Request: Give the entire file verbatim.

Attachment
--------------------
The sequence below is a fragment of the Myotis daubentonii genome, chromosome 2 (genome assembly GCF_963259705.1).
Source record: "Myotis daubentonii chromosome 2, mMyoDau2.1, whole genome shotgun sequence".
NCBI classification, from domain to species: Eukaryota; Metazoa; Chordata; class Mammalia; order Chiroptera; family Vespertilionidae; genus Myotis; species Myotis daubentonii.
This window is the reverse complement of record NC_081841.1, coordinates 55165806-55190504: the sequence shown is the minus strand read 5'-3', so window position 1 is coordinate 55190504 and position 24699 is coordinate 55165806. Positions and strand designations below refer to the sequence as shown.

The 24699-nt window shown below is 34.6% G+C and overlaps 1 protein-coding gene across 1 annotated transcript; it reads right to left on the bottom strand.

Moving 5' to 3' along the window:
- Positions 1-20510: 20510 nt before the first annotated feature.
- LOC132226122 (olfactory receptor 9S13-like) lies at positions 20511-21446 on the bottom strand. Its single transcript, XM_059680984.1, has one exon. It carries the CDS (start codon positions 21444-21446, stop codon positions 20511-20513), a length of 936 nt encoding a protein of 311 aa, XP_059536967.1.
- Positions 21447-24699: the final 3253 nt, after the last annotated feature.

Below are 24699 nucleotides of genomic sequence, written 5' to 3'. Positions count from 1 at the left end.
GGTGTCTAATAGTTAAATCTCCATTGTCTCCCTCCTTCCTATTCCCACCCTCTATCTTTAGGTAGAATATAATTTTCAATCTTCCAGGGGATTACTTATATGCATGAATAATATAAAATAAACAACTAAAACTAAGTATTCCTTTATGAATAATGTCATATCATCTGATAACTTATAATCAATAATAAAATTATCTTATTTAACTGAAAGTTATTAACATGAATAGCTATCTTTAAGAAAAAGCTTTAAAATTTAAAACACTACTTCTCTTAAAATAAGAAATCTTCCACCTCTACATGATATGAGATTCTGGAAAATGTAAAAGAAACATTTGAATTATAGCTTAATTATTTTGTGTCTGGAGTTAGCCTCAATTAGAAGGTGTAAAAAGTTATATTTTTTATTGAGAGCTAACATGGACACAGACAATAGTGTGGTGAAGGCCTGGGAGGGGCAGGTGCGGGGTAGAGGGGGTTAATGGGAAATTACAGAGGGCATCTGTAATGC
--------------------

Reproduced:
The sequence below is a fragment of the Myotis daubentonii genome, chromosome 2 (genome assembly GCF_963259705.1).
Source record: "Myotis daubentonii chromosome 2, mMyoDau2.1, whole genome shotgun sequence".
NCBI classification, from domain to species: Eukaryota; Metazoa; Chordata; class Mammalia; order Chiroptera; family Vespertilionidae; genus Myotis; species Myotis daubentonii.
This window is the reverse complement of record NC_081841.1, coordinates 55165806-55190504: the sequence shown is the minus strand read 5'-3', so window position 1 is coordinate 55190504 and position 24699 is coordinate 55165806. Positions and strand designations below refer to the sequence as shown.

The 24699-nt window shown below is 34.6% G+C and overlaps 1 protein-coding gene across 1 annotated transcript; it reads right to left on the bottom strand.

Moving 5' to 3' along the window:
- Positions 1-20510: 20510 nt before the first annotated feature.
- LOC132226122 (olfactory receptor 9S13-like) lies at positions 20511-21446 on the bottom strand. Its single transcript, XM_059680984.1, has one exon. It carries the CDS (start codon positions 21444-21446, stop codon positions 20511-20513), a length of 936 nt encoding a protein of 311 aa, XP_059536967.1.
- Positions 21447-24699: the final 3253 nt, after the last annotated feature.

Below are 24699 nucleotides of genomic sequence, written 5' to 3'. Positions count from 1 at the left end.
GGTGTCTAATAGTTAAATCTCCATTGTCTCCCTCCTTCCTATTCCCACCCTCTATCTTTAGGTAGAATATAATTTTCAATCTTCCAGGGGATTACTTATATGCATGAATAATATAAAATAAACAACTAAAACTAAGTATTCCTTTATGAATAATGTCATATCATCTGATAACTTATAATCAATAATAAAATTATCTTATTTAACTGAAAGTTATTAACATGAATAGCTATCTTTAAGAAAAAGCTTTAAAATTTAAAACACTACTTCTCTTAAAATAAGAAATCTTCCACCTCTACATGATATGAGATTCTGGAAAATGTAAAAGAAACATTTGAATTATAGCTTAATTATTTTGTGTCTGGAGTTAGCCTCAATTAGAAGGTGTAAAAAGTTATATTTTTTATTGAGAGCTAACATGGACACAGACAATAGTGTGGTGAAGGCCTGGGAGGGGCAGGTGCGGGGTAGAGGGGGTTAATGGGAAATTACAGAGGGCATCTGTAATGC